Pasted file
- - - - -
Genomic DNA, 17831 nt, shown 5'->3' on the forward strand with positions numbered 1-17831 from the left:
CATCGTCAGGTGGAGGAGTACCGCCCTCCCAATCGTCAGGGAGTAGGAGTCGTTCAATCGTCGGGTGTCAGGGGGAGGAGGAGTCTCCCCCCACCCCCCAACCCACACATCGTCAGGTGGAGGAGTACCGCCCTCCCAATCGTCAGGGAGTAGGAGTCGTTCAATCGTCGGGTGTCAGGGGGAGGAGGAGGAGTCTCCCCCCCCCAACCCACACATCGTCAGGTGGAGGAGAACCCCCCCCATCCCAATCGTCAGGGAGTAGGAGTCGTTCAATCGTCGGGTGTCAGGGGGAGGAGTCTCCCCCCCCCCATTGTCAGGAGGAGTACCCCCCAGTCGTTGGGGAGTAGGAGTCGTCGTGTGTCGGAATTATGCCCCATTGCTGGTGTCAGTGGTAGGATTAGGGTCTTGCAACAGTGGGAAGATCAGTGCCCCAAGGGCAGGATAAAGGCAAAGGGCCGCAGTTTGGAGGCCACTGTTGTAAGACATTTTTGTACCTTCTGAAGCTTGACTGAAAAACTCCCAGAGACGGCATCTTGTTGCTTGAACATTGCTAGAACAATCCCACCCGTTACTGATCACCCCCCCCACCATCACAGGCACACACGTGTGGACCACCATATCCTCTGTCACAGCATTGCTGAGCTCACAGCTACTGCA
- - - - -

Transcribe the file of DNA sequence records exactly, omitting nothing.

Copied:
Genomic DNA, 17831 nt, shown 5'->3' on the forward strand with positions numbered 1-17831 from the left:
CATCGTCAGGTGGAGGAGTACCGCCCTCCCAATCGTCAGGGAGTAGGAGTCGTTCAATCGTCGGGTGTCAGGGGGAGGAGGAGTCTCCCCCCACCCCCCAACCCACACATCGTCAGGTGGAGGAGTACCGCCCTCCCAATCGTCAGGGAGTAGGAGTCGTTCAATCGTCGGGTGTCAGGGGGAGGAGGAGGAGTCTCCCCCCCCCAACCCACACATCGTCAGGTGGAGGAGAACCCCCCCCATCCCAATCGTCAGGGAGTAGGAGTCGTTCAATCGTCGGGTGTCAGGGGGAGGAGTCTCCCCCCCCCCATTGTCAGGAGGAGTACCCCCCAGTCGTTGGGGAGTAGGAGTCGTCGTGTGTCGGAATTATGCCCCATTGCTGGTGTCAGTGGTAGGATTAGGGTCTTGCAACAGTGGGAAGATCAGTGCCCCAAGGGCAGGATAAAGGCAAAGGGCCGCAGTTTGGAGGCCACTGTTGTAAGACATTTTTGTACCTTCTGAAGCTTGACTGAAAAACTCCCAGAGACGGCATCTTGTTGCTTGAACATTGCTAGAACAATCCCACCCGTTACTGATCACCCCCCCCACCATCACAGGCACACACGTGTGGACCACCATATCCTCTGTCACAGCATTGCTGAGCTCACAGCTACTGCA